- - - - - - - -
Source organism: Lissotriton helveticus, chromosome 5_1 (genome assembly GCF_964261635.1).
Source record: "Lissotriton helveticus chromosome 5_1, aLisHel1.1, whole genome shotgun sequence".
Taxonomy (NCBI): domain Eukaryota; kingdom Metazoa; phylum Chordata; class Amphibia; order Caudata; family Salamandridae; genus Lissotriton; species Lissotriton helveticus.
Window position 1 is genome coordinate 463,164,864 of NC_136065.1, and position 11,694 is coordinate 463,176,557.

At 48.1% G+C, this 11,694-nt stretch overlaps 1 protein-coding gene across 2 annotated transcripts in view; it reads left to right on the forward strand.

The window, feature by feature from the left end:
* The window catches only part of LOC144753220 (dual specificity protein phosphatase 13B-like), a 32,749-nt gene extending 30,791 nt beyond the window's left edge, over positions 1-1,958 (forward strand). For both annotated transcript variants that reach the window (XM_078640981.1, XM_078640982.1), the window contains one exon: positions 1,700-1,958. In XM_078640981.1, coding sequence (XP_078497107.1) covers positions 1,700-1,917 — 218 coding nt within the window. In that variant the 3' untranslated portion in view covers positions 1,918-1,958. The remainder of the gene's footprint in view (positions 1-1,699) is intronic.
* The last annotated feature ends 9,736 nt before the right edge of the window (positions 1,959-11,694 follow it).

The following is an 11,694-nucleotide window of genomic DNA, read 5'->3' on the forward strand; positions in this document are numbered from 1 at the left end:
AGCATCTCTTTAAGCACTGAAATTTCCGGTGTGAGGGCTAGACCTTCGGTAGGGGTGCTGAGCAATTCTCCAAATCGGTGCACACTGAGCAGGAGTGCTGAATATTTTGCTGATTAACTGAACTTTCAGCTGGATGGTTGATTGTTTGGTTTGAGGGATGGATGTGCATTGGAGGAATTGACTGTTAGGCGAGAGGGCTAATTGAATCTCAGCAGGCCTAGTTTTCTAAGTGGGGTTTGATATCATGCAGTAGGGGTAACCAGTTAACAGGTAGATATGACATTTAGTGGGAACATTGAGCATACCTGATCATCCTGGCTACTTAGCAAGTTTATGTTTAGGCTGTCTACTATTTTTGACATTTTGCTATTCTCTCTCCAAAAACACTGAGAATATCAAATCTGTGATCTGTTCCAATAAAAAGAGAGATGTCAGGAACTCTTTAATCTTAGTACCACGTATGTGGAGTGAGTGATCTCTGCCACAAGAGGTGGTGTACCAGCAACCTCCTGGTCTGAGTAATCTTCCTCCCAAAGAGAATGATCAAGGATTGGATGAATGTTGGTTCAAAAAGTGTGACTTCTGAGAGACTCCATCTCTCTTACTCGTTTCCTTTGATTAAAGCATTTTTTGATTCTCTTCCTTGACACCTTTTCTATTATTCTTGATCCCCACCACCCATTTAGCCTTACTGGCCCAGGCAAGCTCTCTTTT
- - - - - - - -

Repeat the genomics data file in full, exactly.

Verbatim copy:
Source organism: Lissotriton helveticus, chromosome 5_1 (genome assembly GCF_964261635.1).
Source record: "Lissotriton helveticus chromosome 5_1, aLisHel1.1, whole genome shotgun sequence".
Taxonomy (NCBI): domain Eukaryota; kingdom Metazoa; phylum Chordata; class Amphibia; order Caudata; family Salamandridae; genus Lissotriton; species Lissotriton helveticus.
Window position 1 is genome coordinate 463,164,864 of NC_136065.1, and position 11,694 is coordinate 463,176,557.

At 48.1% G+C, this 11,694-nt stretch overlaps 1 protein-coding gene across 2 annotated transcripts in view; it reads left to right on the forward strand.

The window, feature by feature from the left end:
* The window catches only part of LOC144753220 (dual specificity protein phosphatase 13B-like), a 32,749-nt gene extending 30,791 nt beyond the window's left edge, over positions 1-1,958 (forward strand). For both annotated transcript variants that reach the window (XM_078640981.1, XM_078640982.1), the window contains one exon: positions 1,700-1,958. In XM_078640981.1, coding sequence (XP_078497107.1) covers positions 1,700-1,917 — 218 coding nt within the window. In that variant the 3' untranslated portion in view covers positions 1,918-1,958. The remainder of the gene's footprint in view (positions 1-1,699) is intronic.
* The last annotated feature ends 9,736 nt before the right edge of the window (positions 1,959-11,694 follow it).

The following is an 11,694-nucleotide window of genomic DNA, read 5'->3' on the forward strand; positions in this document are numbered from 1 at the left end:
AGCATCTCTTTAAGCACTGAAATTTCCGGTGTGAGGGCTAGACCTTCGGTAGGGGTGCTGAGCAATTCTCCAAATCGGTGCACACTGAGCAGGAGTGCTGAATATTTTGCTGATTAACTGAACTTTCAGCTGGATGGTTGATTGTTTGGTTTGAGGGATGGATGTGCATTGGAGGAATTGACTGTTAGGCGAGAGGGCTAATTGAATCTCAGCAGGCCTAGTTTTCTAAGTGGGGTTTGATATCATGCAGTAGGGGTAACCAGTTAACAGGTAGATATGACATTTAGTGGGAACATTGAGCATACCTGATCATCCTGGCTACTTAGCAAGTTTATGTTTAGGCTGTCTACTATTTTTGACATTTTGCTATTCTCTCTCCAAAAACACTGAGAATATCAAATCTGTGATCTGTTCCAATAAAAAGAGAGATGTCAGGAACTCTTTAATCTTAGTACCACGTATGTGGAGTGAGTGATCTCTGCCACAAGAGGTGGTGTACCAGCAACCTCCTGGTCTGAGTAATCTTCCTCCCAAAGAGAATGATCAAGGATTGGATGAATGTTGGTTCAAAAAGTGTGACTTCTGAGAGACTCCATCTCTCTTACTCGTTTCCTTTGATTAAAGCATTTTTTGATTCTCTTCCTTGACACCTTTTCTATTATTCTTGATCCCCACCACCCATTTAGCCTTACTGGCCCAGGCAAGCTCTCTTTT